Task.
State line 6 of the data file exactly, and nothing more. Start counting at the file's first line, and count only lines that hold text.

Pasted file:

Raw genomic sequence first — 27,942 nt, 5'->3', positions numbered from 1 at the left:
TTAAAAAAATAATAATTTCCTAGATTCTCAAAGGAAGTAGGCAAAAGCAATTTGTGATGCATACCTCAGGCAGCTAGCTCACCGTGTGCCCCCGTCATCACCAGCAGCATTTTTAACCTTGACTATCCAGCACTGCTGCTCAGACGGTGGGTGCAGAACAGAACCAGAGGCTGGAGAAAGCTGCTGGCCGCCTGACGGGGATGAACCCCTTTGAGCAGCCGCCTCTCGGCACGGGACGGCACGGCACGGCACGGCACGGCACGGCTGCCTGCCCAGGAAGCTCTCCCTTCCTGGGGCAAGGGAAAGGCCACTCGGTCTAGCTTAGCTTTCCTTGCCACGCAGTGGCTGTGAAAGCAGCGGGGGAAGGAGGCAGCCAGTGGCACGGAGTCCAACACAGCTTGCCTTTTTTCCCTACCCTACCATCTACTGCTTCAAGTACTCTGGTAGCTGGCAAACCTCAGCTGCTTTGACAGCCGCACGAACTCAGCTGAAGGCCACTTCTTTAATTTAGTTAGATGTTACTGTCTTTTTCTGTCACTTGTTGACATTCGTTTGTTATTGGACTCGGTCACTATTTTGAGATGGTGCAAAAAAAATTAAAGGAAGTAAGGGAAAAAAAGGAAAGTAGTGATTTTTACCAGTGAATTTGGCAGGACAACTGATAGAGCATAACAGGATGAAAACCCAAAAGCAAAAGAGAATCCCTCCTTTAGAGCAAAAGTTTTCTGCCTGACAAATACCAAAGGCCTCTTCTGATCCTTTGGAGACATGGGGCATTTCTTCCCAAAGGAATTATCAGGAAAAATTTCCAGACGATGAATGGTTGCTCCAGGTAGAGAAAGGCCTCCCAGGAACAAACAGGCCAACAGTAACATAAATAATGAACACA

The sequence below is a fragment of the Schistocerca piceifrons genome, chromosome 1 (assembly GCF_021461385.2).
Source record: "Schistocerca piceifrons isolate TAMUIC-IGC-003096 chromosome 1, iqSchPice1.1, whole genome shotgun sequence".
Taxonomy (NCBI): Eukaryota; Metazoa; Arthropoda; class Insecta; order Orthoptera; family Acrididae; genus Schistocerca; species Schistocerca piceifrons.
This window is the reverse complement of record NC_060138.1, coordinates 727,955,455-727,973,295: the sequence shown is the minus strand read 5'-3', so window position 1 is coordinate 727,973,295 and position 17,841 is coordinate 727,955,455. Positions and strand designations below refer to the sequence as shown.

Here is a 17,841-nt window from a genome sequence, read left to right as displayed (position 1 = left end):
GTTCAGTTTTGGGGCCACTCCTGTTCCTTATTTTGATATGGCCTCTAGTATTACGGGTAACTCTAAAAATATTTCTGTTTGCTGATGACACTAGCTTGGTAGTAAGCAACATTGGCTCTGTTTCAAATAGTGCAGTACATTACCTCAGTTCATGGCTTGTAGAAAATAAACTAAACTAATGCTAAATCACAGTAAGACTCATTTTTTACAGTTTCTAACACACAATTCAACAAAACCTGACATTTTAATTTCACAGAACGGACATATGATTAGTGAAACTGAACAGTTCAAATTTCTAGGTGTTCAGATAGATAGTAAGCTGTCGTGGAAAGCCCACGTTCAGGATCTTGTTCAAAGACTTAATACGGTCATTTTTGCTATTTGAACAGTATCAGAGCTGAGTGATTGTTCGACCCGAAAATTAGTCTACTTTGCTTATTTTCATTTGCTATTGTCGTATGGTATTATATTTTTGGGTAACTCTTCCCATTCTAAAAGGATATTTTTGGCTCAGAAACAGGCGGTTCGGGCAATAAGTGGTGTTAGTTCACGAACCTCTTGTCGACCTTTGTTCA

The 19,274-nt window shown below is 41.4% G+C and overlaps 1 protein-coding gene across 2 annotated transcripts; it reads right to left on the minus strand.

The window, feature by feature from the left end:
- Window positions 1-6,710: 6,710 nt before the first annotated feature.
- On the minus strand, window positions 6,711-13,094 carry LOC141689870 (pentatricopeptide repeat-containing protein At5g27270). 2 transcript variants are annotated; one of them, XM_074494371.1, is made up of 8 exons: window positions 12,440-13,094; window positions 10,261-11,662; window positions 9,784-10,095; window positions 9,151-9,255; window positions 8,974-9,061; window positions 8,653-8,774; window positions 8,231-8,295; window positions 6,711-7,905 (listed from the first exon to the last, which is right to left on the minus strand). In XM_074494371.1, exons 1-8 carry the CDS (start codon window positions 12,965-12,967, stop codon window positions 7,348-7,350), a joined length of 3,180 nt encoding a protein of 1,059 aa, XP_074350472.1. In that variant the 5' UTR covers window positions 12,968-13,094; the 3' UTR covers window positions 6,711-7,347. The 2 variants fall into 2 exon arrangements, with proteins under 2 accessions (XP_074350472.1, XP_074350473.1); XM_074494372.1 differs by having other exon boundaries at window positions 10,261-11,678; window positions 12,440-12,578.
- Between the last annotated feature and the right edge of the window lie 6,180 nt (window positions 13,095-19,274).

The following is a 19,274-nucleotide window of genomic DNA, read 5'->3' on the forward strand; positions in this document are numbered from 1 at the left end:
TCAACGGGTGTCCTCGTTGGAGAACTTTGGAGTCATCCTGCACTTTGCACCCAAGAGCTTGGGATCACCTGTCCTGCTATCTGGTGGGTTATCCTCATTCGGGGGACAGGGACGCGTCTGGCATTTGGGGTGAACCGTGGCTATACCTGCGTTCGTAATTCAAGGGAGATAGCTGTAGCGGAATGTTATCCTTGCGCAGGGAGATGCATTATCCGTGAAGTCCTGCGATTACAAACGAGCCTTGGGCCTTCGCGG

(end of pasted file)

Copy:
This window is the reverse complement of record NC_060138.1, coordinates 727,955,455-727,973,295: the sequence shown is the minus strand read 5'-3', so window position 1 is coordinate 727,973,295 and position 17,841 is coordinate 727,955,455. Positions and strand designations below refer to the sequence as shown.